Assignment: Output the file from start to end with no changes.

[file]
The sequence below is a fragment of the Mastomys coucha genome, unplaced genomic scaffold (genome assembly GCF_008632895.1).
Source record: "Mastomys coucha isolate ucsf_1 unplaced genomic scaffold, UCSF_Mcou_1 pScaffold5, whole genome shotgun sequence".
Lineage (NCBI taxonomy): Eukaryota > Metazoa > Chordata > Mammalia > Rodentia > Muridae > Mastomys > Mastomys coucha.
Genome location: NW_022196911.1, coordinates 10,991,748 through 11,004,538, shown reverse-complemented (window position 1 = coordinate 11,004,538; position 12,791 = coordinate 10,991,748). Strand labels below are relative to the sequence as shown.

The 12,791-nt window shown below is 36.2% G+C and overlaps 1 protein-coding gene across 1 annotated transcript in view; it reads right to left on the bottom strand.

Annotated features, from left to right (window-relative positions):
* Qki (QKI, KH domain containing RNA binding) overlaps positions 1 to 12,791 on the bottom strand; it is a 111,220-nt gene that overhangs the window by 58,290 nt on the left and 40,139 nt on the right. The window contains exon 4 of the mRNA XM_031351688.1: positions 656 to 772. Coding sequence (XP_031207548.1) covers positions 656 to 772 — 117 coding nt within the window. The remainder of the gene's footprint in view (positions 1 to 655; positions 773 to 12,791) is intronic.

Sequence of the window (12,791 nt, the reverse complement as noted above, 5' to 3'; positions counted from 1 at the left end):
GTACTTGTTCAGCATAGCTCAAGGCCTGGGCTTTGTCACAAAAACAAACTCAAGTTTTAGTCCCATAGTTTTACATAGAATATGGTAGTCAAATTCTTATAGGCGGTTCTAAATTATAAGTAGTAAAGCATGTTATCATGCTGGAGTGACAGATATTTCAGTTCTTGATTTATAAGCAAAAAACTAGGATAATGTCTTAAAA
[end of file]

The sequence below is a fragment of the Mastomys coucha genome, unplaced genomic scaffold (genome assembly GCF_008632895.1).
Source record: "Mastomys coucha isolate ucsf_1 unplaced genomic scaffold, UCSF_Mcou_1 pScaffold5, whole genome shotgun sequence".
Lineage (NCBI taxonomy): Eukaryota > Metazoa > Chordata > Mammalia > Rodentia > Muridae > Mastomys > Mastomys coucha.
Genome location: NW_022196911.1, coordinates 10,991,748 through 11,004,538, shown reverse-complemented (window position 1 = coordinate 11,004,538; position 12,791 = coordinate 10,991,748). Strand labels below are relative to the sequence as shown.

The 12,791-nt window shown below is 36.2% G+C and overlaps 1 protein-coding gene across 1 annotated transcript in view; it reads right to left on the bottom strand.

Annotated features, from left to right (window-relative positions):
* Qki (QKI, KH domain containing RNA binding) overlaps positions 1 to 12,791 on the bottom strand; it is a 111,220-nt gene that overhangs the window by 58,290 nt on the left and 40,139 nt on the right. The window contains exon 4 of the mRNA XM_031351688.1: positions 656 to 772. Coding sequence (XP_031207548.1) covers positions 656 to 772 — 117 coding nt within the window. The remainder of the gene's footprint in view (positions 1 to 655; positions 773 to 12,791) is intronic.

Sequence of the window (12,791 nt, the reverse complement as noted above, 5' to 3'; positions counted from 1 at the left end):
GTACTTGTTCAGCATAGCTCAAGGCCTGGGCTTTGTCACAAAAACAAACTCAAGTTTTAGTCCCATAGTTTTACATAGAATATGGTAGTCAAATTCTTATAGGCGGTTCTAAATTATAAGTAGTAAAGCATGTTATCATGCTGGAGTGACAGATATTTCAGTTCTTGATTTATAAGCAAAAAACTAGGATAATGTCTTAAAA